News from the CEXS-UPF
Chronic HIV infection results in exhaustion of the immune system, a phenomenon characterized by dysfunctional T cells. The exhausted T cells display inhibitory proteins on their surface that could be the key for restoring the immune function in cases of immunosuppression. Andreas Meyerhans, leader of the Infection Biology Group of the Department of Experimental and Health Sciences (DCEXS) of Pompeu Fabra University (UPF), leads a research that suggests that interfering with the negative signals transmitted by such proteins could mprove the medical treatment against the human immunodeficiency virus. The results appear in an article signed by Cristina Peligero and published December 3rd in PLOS Pathogens.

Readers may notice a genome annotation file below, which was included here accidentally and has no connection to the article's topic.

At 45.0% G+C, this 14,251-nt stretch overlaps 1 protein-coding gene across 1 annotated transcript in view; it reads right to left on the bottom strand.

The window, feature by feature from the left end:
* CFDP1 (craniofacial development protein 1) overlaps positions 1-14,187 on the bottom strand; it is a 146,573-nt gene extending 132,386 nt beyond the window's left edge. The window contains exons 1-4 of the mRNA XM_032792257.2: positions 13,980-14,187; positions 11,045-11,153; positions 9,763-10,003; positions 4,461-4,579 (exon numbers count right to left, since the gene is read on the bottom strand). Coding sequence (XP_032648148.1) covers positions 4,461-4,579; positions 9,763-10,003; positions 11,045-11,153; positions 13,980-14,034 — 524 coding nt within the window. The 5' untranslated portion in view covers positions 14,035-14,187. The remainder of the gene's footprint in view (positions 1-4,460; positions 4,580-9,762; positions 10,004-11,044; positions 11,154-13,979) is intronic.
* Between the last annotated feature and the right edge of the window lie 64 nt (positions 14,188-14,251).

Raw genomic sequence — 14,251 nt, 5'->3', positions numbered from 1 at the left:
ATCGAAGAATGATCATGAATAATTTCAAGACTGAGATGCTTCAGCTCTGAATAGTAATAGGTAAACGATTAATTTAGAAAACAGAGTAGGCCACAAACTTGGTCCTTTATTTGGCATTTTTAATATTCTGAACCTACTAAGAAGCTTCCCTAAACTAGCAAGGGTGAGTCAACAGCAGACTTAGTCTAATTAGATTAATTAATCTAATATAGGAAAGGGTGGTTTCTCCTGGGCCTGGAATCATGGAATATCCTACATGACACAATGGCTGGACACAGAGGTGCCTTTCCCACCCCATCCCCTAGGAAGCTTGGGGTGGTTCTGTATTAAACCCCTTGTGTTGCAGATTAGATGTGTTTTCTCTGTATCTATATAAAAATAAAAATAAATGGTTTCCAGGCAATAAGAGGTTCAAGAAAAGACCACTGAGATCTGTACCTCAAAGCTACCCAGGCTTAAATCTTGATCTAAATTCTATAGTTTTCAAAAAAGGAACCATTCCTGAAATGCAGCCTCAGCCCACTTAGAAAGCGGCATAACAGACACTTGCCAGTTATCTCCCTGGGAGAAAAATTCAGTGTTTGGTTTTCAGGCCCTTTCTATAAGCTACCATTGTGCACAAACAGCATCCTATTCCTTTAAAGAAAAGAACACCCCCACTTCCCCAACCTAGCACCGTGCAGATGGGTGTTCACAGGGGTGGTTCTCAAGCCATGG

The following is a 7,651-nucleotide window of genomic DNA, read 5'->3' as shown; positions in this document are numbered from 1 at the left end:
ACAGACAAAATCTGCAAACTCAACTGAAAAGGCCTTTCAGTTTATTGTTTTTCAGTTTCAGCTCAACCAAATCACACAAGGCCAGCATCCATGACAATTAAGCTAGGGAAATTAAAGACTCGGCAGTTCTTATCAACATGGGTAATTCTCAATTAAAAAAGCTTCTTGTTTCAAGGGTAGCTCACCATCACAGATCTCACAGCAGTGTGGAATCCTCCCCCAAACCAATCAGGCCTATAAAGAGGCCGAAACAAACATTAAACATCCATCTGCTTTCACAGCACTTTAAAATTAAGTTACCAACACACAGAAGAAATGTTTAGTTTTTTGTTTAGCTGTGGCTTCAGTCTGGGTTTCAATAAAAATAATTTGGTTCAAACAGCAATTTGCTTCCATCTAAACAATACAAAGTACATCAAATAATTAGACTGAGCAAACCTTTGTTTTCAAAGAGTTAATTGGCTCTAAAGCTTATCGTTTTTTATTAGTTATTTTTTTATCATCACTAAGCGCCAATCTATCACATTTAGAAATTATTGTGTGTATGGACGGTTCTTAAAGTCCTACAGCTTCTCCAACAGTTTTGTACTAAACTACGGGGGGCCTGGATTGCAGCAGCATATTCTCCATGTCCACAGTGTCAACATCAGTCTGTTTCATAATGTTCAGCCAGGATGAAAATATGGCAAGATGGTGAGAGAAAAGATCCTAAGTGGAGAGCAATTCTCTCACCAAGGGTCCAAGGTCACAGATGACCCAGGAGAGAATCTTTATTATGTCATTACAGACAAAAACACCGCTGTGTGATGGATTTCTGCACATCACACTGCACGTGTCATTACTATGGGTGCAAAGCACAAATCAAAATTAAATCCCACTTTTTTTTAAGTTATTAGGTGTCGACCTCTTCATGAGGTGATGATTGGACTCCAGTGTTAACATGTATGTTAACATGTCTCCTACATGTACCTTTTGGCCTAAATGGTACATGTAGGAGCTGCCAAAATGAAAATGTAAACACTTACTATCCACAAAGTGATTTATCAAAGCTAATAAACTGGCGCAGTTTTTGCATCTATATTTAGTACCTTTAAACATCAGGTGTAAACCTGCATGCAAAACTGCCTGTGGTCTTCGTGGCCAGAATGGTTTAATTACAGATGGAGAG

Cristina Peligero, Jordi Argilaguet, Roberto Güerri-Fernandez, Berta Torres, Carmen Ligero, Pilar Colomer, Montserrat Plana, Hernando Knobel, Felipe García and Andreas Meyerhans. PD-L1 Blockade Differentially Impacts Regulatory T Cells from HIV-Infected Individuals Depending on Plasma Viremia . DOI:10.1371/journal.ppat.1005270 Plos Pathogens, December 2015.